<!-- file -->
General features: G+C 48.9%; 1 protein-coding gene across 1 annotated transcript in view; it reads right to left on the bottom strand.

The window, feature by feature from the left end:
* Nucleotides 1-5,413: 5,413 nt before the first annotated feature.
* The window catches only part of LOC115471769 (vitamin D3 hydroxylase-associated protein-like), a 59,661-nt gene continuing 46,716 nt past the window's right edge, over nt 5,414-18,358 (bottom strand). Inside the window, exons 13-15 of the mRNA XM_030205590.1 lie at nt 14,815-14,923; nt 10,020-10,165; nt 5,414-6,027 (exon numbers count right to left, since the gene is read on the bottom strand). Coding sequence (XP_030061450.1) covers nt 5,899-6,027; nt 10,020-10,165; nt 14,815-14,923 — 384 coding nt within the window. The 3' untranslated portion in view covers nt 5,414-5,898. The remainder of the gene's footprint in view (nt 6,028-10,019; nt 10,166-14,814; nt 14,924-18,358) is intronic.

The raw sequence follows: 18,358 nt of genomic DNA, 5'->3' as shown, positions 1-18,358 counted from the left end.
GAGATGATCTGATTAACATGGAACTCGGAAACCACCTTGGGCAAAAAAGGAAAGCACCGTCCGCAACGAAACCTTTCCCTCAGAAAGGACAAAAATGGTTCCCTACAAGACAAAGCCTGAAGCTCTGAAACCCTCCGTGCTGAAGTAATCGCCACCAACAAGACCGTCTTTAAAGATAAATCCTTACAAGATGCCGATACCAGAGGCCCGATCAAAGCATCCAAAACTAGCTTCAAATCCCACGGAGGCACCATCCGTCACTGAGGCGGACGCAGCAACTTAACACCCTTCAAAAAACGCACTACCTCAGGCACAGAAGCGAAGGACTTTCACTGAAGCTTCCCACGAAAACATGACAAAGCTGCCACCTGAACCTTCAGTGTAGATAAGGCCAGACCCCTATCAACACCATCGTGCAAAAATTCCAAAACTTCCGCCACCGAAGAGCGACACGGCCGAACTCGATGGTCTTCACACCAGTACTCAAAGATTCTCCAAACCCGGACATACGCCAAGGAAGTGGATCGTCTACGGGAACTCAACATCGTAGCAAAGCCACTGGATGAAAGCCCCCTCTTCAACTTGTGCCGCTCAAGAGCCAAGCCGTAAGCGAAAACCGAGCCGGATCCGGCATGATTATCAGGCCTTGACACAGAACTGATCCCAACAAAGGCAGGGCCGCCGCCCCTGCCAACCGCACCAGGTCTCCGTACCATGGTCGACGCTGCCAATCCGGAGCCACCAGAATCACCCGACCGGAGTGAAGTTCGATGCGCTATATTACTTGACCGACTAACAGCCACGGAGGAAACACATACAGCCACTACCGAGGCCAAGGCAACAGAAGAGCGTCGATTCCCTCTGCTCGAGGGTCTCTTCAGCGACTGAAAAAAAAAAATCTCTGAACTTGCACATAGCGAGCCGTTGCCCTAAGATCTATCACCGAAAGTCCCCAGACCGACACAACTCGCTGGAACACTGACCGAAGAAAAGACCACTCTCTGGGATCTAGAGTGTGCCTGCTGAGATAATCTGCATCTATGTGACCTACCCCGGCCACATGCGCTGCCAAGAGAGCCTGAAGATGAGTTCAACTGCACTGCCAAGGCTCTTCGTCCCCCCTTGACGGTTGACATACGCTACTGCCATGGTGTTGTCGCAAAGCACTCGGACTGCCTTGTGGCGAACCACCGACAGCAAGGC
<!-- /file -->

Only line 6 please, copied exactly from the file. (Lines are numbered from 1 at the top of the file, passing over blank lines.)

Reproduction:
GAGATGATCTGATTAACATGGAACTCGGAAACCACCTTGGGCAAAAAAGGAAAGCACCGTCCGCAACGAAACCTTTCCCTCAGAAAGGACAAAAATGGTTCCCTACAAGACAAAGCCTGAAGCTCTGAAACCCTCCGTGCTGAAGTAATCGCCACCAACAAGACCGTCTTTAAAGATAAATCCTTACAAGATGCCGATACCAGAGGCCCGATCAAAGCATCCAAAACTAGCTTCAAATCCCACGGAGGCACCATCCGTCACTGAGGCGGACGCAGCAACTTAACACCCTTCAAAAAACGCACTACCTCAGGCACAGAAGCGAAGGACTTTCACTGAAGCTTCCCACGAAAACATGACAAAGCTGCCACCTGAACCTTCAGTGTAGATAAGGCCAGACCCCTATCAACACCATCGTGCAAAAATTCCAAAACTTCCGCCACCGAAGAGCGACACGGCCGAACTCGATGGTCTTCACACCAGTACTCAAAGATTCTCCAAACCCGGACATACGCCAAGGAAGTGGATCGTCTACGGGAACTCAACATCGTAGCAAAGCCACTGGATGAAAGCCCCCTCTTCAACTTGTGCCGCTCAAGAGCCAAGCCGTAAGCGAAAACCGAGCCGGATCCGGCATGATTATCAGGCCTTGACACAGAACTGATCCCAACAAAGGCAGGGCCGCCGCCCCTGCCAACCGCACCAGGTCTCCGTACCATGGTCGACGCTGCCAATCCGGAGCCACCAGAATCACCCGACCGGAGTGAAGTTCGATGCGCTATATTACTTGACCGACTAACAGCCACGGAGGAAACACATACAGCCACTACCGAGGCCAAGGCAACAGAAGAGCGTCGATTCCCTCTGCTCGAGGGTCTCTTCAGCGACTGAAAAAAAAAAATCTCTGAACTTGCACATAGCGAGCCGTTGCCCTAAGATCTATCACCGAAAGTCCCCAGACCGACACAACTCGCTGGAACACTGACCGAAGAAAAGACCACTCTCTGGGATCTAGAGTGTGCCTGCTGAGATAATCTGCATCTATGTGACCTACCCCGGCCACATGCGCTGCCAAGAGAGCCTGAAGATGAGTTCAACTGCACTGCCAAGGCTCTTCGTCCCCCCTTGACGGTTGACATACGCTACTGCCATGGTGTTGTCGCAAAGCACTCGGACTGCCTTGTGGCGAACCACCGACAGCAAGGC